South Sudan Army Set To Move On Rebel-held Town Of Bor

More than 15,000 people are already at the UN compound in Bor
More than 15,000 people are already at the UN compound in Bor

South Sudanese troops are preparing to enter the rebel-held town of Bor, President Salva Kiir has said.

Mr Kiir told parliament the army was “ready to move”, adding that the counter-attack had been delayed to allow US citizens to be airlifted out.

Bor, in the restive state of Jonglei, fell to rebels on Wednesday.

A week of ethnic violence has raised fears of civil war. UN humanitarian staff have described bloody scenes, including summary executions.

Earlier the South Sudanese army confirmed that Bentiu, the capital of oil-rich Unity State, had been taken by fighters supporting former vice-president Riek Machar.

President Kiir, a member of the majority Dinka ethnic group, sacked Mr Machar, who is from the Nuer community, in July.

The president has accused Mr Machar of attempting a coup, which he denies.

Mr Machar says the president has been carrying out a purge of his rivals.

Summary execution

A spokesman for the United Nations in the capital, Juba, told the BBC that UN compounds nationwide were sheltering more than 40,000 civilians.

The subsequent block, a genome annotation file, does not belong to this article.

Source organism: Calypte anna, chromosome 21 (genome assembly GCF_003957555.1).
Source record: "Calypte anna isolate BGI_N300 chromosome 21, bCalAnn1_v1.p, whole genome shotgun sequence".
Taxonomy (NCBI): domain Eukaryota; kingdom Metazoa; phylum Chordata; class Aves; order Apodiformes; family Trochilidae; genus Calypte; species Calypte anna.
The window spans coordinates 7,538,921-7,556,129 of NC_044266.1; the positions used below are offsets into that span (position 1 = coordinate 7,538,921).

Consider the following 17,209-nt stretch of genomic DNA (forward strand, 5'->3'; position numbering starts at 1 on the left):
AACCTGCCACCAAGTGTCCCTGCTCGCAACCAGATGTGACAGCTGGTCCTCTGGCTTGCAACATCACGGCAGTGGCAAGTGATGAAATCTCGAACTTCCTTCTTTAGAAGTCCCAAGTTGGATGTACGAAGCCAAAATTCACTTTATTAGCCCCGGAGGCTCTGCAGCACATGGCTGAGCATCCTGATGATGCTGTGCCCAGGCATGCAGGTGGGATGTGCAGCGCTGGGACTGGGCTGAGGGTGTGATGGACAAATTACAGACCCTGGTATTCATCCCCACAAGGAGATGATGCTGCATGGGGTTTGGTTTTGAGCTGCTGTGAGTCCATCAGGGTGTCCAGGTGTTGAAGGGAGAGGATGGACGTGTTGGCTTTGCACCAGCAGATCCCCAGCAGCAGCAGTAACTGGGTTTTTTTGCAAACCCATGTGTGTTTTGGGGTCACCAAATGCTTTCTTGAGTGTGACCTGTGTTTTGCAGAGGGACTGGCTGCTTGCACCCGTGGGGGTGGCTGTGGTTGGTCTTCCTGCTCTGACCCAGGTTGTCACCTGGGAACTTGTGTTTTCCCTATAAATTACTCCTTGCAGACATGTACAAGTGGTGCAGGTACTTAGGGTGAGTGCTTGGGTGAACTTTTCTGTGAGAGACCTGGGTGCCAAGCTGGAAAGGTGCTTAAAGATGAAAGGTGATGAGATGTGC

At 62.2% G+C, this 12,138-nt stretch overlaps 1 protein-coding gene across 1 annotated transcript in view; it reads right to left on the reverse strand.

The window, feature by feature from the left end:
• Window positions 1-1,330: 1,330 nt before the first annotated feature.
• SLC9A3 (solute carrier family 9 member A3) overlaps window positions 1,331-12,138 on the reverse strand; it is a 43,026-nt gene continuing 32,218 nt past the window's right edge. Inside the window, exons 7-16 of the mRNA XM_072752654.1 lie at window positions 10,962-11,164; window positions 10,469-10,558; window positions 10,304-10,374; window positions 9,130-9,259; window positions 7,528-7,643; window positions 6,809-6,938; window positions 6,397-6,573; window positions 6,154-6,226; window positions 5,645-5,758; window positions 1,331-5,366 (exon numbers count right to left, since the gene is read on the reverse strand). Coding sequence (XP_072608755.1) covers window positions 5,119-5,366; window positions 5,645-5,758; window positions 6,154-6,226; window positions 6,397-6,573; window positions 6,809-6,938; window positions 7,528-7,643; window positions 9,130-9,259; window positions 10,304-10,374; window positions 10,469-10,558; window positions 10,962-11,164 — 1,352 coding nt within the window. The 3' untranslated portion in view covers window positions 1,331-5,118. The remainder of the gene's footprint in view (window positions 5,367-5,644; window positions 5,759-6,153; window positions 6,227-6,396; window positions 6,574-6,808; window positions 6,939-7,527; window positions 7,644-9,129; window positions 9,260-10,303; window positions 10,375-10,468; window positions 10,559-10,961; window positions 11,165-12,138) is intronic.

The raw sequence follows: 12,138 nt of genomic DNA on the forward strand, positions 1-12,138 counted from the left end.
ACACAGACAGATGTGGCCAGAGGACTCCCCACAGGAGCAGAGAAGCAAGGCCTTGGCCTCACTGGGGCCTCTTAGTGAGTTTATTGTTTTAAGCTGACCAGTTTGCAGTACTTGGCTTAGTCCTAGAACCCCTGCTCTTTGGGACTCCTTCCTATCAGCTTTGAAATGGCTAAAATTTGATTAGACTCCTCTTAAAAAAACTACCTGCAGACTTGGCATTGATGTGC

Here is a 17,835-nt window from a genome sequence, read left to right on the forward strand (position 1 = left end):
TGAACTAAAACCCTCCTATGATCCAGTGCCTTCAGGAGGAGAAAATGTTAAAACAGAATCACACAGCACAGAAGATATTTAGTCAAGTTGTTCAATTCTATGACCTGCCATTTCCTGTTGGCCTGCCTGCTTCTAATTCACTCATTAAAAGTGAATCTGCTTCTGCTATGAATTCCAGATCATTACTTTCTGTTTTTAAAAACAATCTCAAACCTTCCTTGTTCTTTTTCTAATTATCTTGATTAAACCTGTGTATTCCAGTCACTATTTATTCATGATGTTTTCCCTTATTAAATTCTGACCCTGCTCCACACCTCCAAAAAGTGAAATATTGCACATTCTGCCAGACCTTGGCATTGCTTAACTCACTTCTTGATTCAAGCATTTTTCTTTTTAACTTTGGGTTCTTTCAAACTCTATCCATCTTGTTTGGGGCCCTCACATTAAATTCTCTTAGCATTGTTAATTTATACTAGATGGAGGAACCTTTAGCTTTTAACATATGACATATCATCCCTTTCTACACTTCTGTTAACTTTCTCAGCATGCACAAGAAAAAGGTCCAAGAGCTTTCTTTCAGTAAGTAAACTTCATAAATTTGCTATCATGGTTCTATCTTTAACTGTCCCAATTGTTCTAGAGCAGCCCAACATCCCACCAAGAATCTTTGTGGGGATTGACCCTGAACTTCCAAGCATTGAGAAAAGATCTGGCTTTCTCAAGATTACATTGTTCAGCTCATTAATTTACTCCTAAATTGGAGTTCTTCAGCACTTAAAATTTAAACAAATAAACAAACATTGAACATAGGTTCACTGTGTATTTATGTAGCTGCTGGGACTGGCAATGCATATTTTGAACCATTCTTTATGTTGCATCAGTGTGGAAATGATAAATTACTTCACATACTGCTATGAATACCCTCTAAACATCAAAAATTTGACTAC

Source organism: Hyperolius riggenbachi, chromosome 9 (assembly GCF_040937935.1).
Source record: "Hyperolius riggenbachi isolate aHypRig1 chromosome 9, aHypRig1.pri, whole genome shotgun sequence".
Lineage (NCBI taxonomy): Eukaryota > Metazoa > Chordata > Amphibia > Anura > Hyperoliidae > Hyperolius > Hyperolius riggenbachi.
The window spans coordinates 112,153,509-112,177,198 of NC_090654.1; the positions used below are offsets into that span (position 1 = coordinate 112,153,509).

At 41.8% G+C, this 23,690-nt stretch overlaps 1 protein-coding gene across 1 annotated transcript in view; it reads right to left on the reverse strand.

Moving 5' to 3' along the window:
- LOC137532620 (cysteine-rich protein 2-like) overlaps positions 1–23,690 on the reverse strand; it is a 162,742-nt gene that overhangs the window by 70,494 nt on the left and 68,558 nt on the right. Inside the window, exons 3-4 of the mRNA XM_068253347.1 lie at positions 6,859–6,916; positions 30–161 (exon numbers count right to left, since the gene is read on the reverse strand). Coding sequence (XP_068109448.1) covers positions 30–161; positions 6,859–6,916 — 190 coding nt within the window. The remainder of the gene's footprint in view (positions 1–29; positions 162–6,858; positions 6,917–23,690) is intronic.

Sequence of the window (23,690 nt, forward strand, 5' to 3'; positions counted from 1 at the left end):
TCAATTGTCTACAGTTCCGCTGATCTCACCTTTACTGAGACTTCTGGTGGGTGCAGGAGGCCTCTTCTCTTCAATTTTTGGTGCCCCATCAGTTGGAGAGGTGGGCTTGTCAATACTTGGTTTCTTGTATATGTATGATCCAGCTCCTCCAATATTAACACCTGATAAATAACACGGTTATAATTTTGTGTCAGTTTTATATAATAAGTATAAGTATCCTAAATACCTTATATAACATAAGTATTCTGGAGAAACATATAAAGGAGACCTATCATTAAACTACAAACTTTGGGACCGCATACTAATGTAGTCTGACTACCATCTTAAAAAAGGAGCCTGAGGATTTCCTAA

The United Nations Mission in South Sudan has said it will not abandon the civilians.

The spokesman, Joseph Contreas, said the UN was “doing everything possible to remain in touch with key leaders and seek a peaceful way out of the conflict”.

Over the weekend, the US deployed extra troops to help evacuate Americans and other foreigners.

In Bor, three US military aircraft were fired upon on Saturday, forcing the evacuation to be aborted. On Sunday, the US re-entered using civilian US and UN helicopters.

UN humanitarian co-ordinator Toby Lanzer, who was in Bor over the weekend, told the BBC he had witnessed “some of the most horrible things that one can imagine”.

“People who were being lined up and executed in a summary fashion. This is done by people who are simply out of control,” Mr Lanzer told Newshour.

Map showing the location of oil fields in South Sudan
Both Sudan and the South are reliant on oil revenue, which accounts for 98% of South Sudan’s budget. They have fiercely disagreed over how to divide the oil wealth of the former united state – at one time production was shutdown for more than a year. Some 75% of the oil lies in the South but all the pipelines run north.

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